Somewhere between February and July 2012, Jeremy Lin went from hottest athlete on the planet to overpaid bum.
It's funny what money can do.
Scoring more points (136) through his first five career starts than any other player since the NBA/ABA merger, Lin set the basketball world on fire with his out-of-nowhere game for the New York Knicks.
In 25 games as a starter, Lin put up averages of 18.2 points, 7.7 assists and 2.0 steals per game. His PER of 19.97 was good for ninth among all NBA point guards.
Despite his success last season, many have doubts over Lin's ability to lead a team and become a star in the league. Those 25 games were impressive, but they're still just 25 games. Turnovers were also a problem, as the 4.7 he averaged as a starter would have been enough to lead the NBA.
OK, so he's no longer the hottest athlete on the planet, but Lin certainly is no bum. In fact, landing on a young Rockets squad with so much talent and so little leadership should provide the perfect opportunity for Lin to turn into the franchise's newest star, and here's how.
The first major aspect Lin needs to exhibit is his leadership. The Rockets have the youngest roster in the entire NBA at an average age of 24.0 years. They also have the least amount of experience, with players averaging 2.2 NBA seasons.
With two years of experience, Lin actually has spent more time in the NBA than 12 other Rockets currently on the roster.
Despite being thrown into big minutes right away on a Knicks squad that saw Carmelo Anthony and Amar'e Stoudemire miss time with injuries, Lin became an instant leader, going 15-10 as the starting point guard.
Those numbers correlate to a winning percentage of .600, higher than the Knicks' season total of .545. Lin has proven he can lead one of the most scrutinized teams in professional sports under the bright lights of New York City, so a move to Houston should even help lessen the pressure from media and fans.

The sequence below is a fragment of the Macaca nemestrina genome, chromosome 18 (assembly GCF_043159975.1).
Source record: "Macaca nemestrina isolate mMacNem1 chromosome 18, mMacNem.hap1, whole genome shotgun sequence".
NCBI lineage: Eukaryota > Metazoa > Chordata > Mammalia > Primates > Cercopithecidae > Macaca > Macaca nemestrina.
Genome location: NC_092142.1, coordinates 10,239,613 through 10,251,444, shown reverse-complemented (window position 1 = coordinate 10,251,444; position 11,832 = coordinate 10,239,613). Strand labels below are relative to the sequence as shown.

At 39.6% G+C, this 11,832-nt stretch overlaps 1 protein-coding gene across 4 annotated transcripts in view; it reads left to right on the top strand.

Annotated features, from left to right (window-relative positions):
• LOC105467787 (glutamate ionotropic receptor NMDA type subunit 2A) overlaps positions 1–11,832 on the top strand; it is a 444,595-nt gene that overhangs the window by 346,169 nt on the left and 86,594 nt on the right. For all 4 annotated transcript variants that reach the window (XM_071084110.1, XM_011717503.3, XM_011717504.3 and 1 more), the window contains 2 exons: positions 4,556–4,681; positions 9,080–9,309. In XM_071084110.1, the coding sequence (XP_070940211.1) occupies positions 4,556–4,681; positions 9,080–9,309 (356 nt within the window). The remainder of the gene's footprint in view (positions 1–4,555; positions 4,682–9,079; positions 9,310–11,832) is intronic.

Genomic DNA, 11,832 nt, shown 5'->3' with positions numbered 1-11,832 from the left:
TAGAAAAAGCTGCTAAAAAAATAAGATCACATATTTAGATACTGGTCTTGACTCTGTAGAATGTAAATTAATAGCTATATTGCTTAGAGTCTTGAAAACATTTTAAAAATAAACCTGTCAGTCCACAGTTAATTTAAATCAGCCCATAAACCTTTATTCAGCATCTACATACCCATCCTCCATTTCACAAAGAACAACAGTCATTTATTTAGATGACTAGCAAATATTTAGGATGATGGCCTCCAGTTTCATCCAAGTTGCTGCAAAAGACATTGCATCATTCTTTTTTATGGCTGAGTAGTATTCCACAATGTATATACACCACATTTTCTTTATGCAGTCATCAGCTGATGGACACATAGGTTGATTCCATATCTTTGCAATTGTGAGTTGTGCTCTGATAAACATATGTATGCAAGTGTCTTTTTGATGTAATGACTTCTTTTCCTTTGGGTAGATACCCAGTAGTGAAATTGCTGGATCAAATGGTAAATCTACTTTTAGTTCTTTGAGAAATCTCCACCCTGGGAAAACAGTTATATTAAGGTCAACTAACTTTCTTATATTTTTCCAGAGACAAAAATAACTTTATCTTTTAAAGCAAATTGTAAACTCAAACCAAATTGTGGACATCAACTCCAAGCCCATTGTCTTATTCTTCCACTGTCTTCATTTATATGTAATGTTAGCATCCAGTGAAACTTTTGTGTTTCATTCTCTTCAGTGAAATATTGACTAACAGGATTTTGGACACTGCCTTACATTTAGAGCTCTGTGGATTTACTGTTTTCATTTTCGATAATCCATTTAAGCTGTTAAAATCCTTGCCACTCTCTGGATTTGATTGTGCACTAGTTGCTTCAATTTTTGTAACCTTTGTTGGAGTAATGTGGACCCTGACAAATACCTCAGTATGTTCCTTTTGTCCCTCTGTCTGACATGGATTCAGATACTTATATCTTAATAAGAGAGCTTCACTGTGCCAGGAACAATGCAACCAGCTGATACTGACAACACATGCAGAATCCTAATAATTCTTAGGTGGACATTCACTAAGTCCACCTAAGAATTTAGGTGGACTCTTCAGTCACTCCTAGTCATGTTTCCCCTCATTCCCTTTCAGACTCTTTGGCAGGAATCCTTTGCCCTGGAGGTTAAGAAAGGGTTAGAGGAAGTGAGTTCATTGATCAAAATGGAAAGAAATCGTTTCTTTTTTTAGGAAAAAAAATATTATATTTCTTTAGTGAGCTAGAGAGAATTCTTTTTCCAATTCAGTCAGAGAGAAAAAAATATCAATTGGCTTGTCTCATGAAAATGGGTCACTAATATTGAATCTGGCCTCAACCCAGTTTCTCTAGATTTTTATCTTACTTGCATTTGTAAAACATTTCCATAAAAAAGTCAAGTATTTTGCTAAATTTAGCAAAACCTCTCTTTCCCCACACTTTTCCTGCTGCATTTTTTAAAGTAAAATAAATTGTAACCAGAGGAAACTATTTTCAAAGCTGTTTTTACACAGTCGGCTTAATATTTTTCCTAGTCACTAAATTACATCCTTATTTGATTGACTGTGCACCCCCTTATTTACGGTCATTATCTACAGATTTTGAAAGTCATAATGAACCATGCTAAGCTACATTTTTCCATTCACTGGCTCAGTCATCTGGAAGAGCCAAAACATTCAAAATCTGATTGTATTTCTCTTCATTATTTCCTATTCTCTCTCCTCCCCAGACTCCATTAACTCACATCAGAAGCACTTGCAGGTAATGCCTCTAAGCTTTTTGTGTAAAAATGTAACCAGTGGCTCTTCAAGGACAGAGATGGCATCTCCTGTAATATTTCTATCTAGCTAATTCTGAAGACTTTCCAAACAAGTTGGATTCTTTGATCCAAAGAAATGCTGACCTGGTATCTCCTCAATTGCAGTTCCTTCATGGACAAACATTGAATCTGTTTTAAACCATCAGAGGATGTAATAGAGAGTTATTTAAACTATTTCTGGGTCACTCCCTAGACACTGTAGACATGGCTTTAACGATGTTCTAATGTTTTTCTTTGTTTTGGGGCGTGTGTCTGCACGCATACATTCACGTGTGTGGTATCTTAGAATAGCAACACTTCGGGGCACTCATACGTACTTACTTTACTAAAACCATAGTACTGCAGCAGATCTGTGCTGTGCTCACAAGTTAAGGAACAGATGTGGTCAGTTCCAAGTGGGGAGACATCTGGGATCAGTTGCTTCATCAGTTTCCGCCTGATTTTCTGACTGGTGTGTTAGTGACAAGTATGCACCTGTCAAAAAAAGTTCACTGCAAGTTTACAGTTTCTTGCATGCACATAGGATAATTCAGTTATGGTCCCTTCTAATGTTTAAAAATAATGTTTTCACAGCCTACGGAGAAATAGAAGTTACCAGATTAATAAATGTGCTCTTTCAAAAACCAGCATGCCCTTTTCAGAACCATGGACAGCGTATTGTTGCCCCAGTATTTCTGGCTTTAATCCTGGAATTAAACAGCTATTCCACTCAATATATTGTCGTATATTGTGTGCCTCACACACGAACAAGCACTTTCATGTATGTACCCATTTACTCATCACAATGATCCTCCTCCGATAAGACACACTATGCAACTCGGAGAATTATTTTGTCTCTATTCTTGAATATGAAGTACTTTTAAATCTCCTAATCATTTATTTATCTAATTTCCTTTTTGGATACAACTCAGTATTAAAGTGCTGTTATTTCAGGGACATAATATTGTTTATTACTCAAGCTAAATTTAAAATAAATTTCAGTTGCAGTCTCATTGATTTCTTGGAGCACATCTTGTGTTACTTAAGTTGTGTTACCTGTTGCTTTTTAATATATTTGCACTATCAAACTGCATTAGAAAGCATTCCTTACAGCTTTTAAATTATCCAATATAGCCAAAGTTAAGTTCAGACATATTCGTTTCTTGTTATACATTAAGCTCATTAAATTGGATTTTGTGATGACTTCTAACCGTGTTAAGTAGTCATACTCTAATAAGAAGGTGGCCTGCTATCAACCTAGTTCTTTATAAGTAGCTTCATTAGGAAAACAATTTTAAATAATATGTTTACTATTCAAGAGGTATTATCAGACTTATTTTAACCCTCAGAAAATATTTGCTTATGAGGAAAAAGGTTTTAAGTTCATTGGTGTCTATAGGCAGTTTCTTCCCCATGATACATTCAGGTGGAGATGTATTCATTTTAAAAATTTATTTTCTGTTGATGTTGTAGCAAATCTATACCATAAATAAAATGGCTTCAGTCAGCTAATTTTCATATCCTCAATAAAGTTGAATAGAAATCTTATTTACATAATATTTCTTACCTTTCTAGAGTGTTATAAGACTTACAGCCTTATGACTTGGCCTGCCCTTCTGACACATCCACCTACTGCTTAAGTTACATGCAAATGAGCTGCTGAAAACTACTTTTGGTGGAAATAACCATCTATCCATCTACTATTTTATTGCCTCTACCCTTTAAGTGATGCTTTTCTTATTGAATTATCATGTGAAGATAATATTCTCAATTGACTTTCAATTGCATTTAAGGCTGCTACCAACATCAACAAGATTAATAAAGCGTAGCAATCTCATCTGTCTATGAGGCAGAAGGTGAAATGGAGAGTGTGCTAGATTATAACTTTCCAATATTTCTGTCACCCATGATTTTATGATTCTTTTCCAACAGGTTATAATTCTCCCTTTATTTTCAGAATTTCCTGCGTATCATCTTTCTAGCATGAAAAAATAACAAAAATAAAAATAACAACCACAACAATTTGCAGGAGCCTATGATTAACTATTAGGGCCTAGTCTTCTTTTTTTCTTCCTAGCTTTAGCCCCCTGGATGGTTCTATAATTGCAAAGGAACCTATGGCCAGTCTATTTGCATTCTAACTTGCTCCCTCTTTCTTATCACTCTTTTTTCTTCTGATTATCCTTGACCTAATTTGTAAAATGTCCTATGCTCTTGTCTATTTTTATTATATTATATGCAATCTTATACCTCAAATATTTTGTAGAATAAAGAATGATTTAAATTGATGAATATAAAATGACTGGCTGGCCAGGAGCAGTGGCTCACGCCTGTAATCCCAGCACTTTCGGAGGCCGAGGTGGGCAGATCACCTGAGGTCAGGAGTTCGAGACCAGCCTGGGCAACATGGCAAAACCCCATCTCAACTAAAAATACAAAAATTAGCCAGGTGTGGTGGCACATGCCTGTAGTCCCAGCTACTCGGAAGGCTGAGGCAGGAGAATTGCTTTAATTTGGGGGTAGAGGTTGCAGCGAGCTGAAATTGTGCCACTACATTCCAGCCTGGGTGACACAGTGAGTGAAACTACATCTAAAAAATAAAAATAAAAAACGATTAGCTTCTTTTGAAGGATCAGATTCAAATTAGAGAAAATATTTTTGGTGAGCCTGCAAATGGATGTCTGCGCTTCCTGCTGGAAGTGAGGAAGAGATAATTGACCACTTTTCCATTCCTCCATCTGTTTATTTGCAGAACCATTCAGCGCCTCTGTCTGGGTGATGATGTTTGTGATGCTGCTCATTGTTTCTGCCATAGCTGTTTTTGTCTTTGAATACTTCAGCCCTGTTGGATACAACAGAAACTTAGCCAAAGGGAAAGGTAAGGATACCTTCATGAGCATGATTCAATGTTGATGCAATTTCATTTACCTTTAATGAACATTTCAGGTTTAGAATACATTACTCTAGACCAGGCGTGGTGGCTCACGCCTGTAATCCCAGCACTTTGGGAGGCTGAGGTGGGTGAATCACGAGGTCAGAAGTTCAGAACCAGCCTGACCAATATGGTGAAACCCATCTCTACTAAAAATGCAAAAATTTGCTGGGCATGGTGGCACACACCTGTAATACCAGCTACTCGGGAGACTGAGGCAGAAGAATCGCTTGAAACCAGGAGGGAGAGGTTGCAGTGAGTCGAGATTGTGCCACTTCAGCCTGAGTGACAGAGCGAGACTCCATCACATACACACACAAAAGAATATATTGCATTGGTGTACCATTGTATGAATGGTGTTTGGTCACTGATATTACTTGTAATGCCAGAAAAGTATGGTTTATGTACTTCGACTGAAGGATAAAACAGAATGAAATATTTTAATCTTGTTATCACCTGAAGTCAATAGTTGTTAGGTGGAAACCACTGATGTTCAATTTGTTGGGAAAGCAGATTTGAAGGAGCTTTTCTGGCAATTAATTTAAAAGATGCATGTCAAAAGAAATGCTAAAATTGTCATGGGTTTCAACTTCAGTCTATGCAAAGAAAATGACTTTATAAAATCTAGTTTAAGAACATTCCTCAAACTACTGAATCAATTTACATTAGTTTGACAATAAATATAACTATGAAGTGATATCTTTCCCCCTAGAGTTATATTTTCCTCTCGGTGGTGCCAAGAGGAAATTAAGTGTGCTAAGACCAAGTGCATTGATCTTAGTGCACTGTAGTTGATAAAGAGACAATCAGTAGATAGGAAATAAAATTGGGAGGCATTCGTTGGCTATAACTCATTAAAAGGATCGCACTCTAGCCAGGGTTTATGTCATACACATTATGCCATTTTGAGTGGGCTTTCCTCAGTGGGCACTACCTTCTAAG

Lin has been a leader before, and this time, he's actually had time to prepare for the role.
The second facet of his game needed to become a franchise star is his scoring.
While he'll never be in the slam dunk contest, Lin is sneakily athletic with his ability to get to the basket.
According to 82games.com, Lin did 33 percent of his scoring inside the paint, despite only 19 percent of his baskets being assisted. This means 81 percent of the time Lin scored inside via a layup or dunk, he had to create his own offense.
The shooting numbers were solid across the board for Lin as well—44.5 percent from the field, 34.3 from deep and 79.6 on free throws. A solid three-point shooter, Lin averaged 1.0 a game in his 2.8 attempts.
Per 36 minutes with the Knicks last season, Lin put up 19.6 points per game and is projected to score 18.1 a game this season, according to Basketball-Reference.com.
Lin has shown he can step up and score when his team needs him to, including in clutch situations, as evidenced by last season's game-winner against the Toronto Raptors.
The third major part of Lin becoming a franchise star is his passing.
To be honest, it's not good enough yet.
Those 4.7 turnovers last season as a starter is a scary number, yes, but so are many turnover rates for first- and second-year players.
Deron Williams, franchise star of the Brooklyn Nets, is entering his eighth pro season and still averaged 4.0 turnovers a game last season. He's still considered a star because of all the good things he does for his team, even if other areas are far from perfect.
Most of Lin's turnovers came off of bad passes instead of ball-handling errors, likely a result of trying to do too much and force things that weren't there.
The assist numbers were solid last season, at 7.7 a game as a starter. Per 36 minutes, this stat would have been inflated to 8.3 a contest.
For every bad pass Lin throws though, it seems a jaw-dropping one is soon to follow. The turnover numbers need to come down, yes, but given time and experience, Lin should cut his miscues dramatically.
Jeremy Lin can become the franchise star of the Rockets, mainly by doing what he did last year with the Knicks. Leading an offense with both his scoring and facilitating, coming up big in the clutch and cutting down on the turnovers will all help Lin lead the young Rockets in 2012-2013 and beyond.
Those critics crying that Lin is overpaid and overrated may soon be calling the Harvard graduate the steal of free agency, as he will be after becoming the Houston Rockets' franchise star.